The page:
The cynicism of the Southern leadership goes even farther. For all their whining about being left alone, it was the slaveocracy that wanted the conquest of Cuba and other areas so that they could expand slavery to places where it would be more economically viable.

    I also believe that the prohibition on the importation of slaves was in part an effort to make it easier for England and France to recognize Southern independence. Both those hoped-for allies had abolished slavery years before so the South’s leaders could have figured that ending the importation of slaves would help in gaining their recognition.

  2. Well, Bocephus had two grandfathers. But since his father was pretty much brought up in a whorehouse, I’m guessing that side of his family didn’t come from money.

  3. I was assuming that, in a closed system, there wouldn’t be a lot of inheritable wealth coming from women. Hank Sr’s dad was a train engineer for a logging company, according to Wikipedia, which doesn’t sound like a job people from money do (though let me say, thank god for railroad jobs. Brought the Phillipses literally out of a chicken coop.).

  4. Pingback: The American Dream « Newscoma

  5. I see a speculative fiction novel in the making, right here.

    But also, what you say about the non-slave-owners needing to go somewhere else to make their fortune rings true. I did some research on western gold rushes, and they were great draws for southern veterans. First, the possibility of getting rich! Not that many did, mind you. But also living in a sparsely populated area with fairly loosey-goosey laws was a pretty good idea if you were a veteran (of either side really) who was all screwed up with PTSD in a world that didn’t have any treatment to offer you. At least if you went up in the mountains without any close neighbors, and your distant neighbors were other stressed-out vets like yourself, well, that’s as good as it’s gonna get.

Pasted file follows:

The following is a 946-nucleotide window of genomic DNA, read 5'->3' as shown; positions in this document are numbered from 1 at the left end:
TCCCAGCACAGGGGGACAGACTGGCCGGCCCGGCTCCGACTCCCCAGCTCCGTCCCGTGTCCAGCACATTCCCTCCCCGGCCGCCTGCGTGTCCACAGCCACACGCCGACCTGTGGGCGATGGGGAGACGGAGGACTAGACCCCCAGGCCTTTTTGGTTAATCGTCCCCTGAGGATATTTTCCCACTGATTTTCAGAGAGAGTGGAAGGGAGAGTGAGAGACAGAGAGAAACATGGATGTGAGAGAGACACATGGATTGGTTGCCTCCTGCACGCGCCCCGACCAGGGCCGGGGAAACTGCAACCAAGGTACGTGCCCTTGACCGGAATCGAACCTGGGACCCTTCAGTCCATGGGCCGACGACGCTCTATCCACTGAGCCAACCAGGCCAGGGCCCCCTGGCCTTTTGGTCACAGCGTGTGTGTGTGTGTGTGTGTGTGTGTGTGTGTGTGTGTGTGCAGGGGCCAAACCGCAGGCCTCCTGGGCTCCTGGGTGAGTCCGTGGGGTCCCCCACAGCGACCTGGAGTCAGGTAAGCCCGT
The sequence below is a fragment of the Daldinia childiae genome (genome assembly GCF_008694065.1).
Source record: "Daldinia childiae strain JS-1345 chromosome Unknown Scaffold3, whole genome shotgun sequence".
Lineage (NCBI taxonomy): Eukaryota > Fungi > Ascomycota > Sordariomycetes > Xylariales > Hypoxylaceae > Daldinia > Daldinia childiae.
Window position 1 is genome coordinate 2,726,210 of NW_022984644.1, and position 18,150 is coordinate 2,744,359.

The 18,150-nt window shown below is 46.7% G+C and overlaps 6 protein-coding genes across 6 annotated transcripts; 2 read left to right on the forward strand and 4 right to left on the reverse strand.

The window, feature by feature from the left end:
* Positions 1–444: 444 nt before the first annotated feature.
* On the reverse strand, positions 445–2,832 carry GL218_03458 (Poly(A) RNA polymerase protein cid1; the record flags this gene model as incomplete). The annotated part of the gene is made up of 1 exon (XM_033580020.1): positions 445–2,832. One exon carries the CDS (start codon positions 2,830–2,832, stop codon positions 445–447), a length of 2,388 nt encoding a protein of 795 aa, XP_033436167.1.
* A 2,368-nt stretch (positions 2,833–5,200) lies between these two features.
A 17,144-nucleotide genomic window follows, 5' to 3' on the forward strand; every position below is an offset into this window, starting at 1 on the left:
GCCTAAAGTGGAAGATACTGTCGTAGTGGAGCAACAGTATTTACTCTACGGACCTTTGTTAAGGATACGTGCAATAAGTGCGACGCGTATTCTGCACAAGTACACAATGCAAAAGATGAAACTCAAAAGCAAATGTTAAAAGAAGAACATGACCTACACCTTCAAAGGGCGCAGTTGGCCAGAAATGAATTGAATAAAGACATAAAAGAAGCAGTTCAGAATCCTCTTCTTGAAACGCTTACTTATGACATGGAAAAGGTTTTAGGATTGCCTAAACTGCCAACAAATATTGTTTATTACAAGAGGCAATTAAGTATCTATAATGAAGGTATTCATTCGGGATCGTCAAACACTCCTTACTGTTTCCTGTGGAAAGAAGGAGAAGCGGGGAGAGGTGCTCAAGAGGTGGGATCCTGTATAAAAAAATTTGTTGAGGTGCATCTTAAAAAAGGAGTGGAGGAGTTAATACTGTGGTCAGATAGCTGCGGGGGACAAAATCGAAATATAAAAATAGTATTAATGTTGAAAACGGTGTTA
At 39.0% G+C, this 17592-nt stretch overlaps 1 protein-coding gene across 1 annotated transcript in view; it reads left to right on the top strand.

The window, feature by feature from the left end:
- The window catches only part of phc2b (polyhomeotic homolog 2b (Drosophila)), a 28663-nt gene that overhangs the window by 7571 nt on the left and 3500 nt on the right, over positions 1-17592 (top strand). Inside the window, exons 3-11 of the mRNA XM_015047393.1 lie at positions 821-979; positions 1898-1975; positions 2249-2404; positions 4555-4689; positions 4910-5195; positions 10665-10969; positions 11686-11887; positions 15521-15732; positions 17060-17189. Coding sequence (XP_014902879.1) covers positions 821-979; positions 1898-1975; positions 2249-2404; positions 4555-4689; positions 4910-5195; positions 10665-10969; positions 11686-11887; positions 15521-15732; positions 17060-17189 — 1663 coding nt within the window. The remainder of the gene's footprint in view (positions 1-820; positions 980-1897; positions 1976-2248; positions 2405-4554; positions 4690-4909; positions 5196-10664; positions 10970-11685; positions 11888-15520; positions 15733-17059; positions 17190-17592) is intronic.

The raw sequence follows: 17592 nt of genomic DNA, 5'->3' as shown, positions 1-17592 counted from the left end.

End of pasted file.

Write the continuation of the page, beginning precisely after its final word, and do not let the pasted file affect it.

Not what you were talking about, but, y’know, I think it’s interesting.

  6. O.C. that’s what got me thinking along those lines. A lot of soldiers headed west after the war as it was and for similar economic reasons. If there had truly been no chance of improving one’s lot in the CSA, I think we’d have seen even more.

    So, I think it is broadly on topic!

  7. But there has already been CSA, the fake documentary. IIRC the writer maintains that there would be a real oligarchy, but they have managed to contain – to a degree – slave rebellions,

  8. The only way the South could have won would have been by allying with an outside power, or else somehow convincing the US to let them go. Scenario 2 seems impossible, and Scenario 1 would have meant an outside power having a foothold in the US, which the US could not possibly allow. So basically there is no way for the South to have won, at least not and have a recognizable country left.